Government comes up with homeschooling concept as academic year nears half wayExperts find conflict between plans to reopen schools and to employ a family focal person to make virtual learning effective.
Amid reports that virtual learning hasn’t been effective at the school level, the government has come up with a homeschooling concept, assigning a senior member in a family to facilitate the learning process.
The Centre for Education and Human Resource Development, under the Ministry of Education, developed the guidelines with the vision to assign the elders and educated members of the family to teach the children at home.
Home schooling will be applicable in places where resumption of face-to-face learning is not possible. The Central Covid-19 Crisis Management Centre allows the operation of schools after obtaining permission from the District Covid-19 Crisis Management Centre. However, resumption of schools across the country is not possible immediately and public health and education experts have cautioned against conducting teaching-learning activities in the physical presence of students.
“The homeschooling concept is designed to make the teaching learning process effective when in-person learning is not possible,” Keshab Dahal, director at the centre, told the Post. “We hope it will increase the learning achievements of students.”
Among the elders and the most educated members in each family a home teacher will be selected by the principal or other teachers of the schools where the children study. Such home teachers will be oriented by the teachers in guiding the students.
The representatives from respective schools will help make a corner in the house as a study centre where the teaching-learning activities are conducted. The home teacher will support the children for effective learning with support from teachers and the virtual classes. Home teachers have the responsibility to prepare the timetable and contents for study every day to ensure that teaching-learning activities are organised in a coordinated manner.
As per the guidelines, a teacher will be allocated for every locality to facilitate the homeschooling process. It envisions mobilising teachers in a way that each home teacher gets to interact with the school teachers at least once a week. The stated concept is to make home the first and an appropriate learning centre.
“Homeschooling will prove beneficial not just during the Covid-19 pandemic but also during other disasters,” read the guidelines. The guidelines state that students can complete the specified course of study if home teachers facilitate the teaching process by taking the virtual programme in reference.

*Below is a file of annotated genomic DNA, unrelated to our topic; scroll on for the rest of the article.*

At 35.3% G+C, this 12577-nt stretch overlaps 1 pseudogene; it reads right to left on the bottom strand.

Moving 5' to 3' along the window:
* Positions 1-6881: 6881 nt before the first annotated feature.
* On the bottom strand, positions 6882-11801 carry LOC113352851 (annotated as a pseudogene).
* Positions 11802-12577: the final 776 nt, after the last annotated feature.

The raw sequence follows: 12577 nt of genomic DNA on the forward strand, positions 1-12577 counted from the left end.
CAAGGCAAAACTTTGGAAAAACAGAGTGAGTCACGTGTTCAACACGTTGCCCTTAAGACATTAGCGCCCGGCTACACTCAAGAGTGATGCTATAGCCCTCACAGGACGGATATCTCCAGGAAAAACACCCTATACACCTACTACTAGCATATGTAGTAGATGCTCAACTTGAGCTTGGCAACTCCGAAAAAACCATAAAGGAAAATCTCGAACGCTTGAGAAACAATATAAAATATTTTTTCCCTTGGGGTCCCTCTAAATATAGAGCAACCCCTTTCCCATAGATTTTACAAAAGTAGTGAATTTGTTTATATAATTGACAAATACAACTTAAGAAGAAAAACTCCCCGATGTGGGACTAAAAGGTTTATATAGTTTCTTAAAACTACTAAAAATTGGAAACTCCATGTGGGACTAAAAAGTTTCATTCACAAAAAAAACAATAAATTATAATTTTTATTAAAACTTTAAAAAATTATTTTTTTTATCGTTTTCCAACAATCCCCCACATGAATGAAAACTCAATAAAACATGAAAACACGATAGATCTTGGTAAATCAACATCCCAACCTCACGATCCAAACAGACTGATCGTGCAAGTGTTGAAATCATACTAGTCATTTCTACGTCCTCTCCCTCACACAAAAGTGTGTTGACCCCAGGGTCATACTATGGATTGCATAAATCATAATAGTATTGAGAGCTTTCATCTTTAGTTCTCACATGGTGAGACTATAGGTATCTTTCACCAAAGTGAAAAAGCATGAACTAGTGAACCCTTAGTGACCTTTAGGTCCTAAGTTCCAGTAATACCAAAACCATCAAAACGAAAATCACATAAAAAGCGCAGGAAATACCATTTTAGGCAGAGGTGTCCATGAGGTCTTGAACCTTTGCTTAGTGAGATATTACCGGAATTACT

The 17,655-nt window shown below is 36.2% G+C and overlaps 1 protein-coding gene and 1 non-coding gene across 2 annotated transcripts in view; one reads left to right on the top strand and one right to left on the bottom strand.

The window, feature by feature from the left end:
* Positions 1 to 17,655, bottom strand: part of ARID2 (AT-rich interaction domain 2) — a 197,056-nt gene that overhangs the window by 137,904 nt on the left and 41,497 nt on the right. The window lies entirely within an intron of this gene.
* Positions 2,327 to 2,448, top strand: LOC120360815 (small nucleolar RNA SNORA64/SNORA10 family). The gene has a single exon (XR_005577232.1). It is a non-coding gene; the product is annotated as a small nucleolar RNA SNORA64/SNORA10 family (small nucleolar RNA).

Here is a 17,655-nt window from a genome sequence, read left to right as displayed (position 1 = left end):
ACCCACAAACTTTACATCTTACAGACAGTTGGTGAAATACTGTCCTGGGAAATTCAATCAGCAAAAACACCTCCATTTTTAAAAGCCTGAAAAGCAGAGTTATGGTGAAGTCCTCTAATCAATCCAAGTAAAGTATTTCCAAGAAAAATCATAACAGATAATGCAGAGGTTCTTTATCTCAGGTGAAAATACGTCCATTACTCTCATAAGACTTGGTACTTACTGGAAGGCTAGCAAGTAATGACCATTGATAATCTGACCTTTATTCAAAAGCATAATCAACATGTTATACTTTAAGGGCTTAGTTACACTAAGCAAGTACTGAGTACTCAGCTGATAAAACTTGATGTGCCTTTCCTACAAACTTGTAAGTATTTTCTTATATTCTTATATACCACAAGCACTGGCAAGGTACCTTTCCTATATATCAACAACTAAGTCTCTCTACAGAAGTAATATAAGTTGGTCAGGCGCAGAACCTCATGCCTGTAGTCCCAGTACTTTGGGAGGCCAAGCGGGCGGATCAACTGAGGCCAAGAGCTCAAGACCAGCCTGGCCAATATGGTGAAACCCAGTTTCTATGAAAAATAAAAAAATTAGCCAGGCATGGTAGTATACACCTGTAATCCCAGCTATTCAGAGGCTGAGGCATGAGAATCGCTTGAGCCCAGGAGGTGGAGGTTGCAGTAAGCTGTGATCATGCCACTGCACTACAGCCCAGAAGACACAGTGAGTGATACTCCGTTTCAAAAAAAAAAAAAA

Studies conducted last year found that virtual learning has not been effective. A study by the National Campaign for Education, an umbrella body of over 300 organisations working in the education sector, in December last year showed that virtual learning was ineffective for 64.3 percent of students surveyed. The survey carried out among 770 students, guardians and teachers from various districts of the seven provinces shows self-learning among students was not satisfactory. The survey listed two reasons for the ineffectiveness: first the students didn’t have access to such a learning platform and, second, virtual learning didn’t interest the students.
The Child and Family Tracker Survey carried out by UNICEF last year said over two-thirds of students were deprived of virtual learning opportunities. The study covered 7,500 households. It showed that the poorer the household, the less likely it is that children have access to or use distance learning. Around 7 million children study in 36,000 schools across the country. Around 80 percent of them have been admitted to some 29,000 public schools.
Education experts say homeschooling isn’t a bad concept, but the move to prepare the guidelines at this point shows the government’s adhocism.
“The government plans to reopen schools on the one hand and it comes with a homeschooling vision on the other,” Binay Kusiyait, a professor at the Tribhuvan University, told the Post. “The concept should have been implemented at the beginning of the academic session.”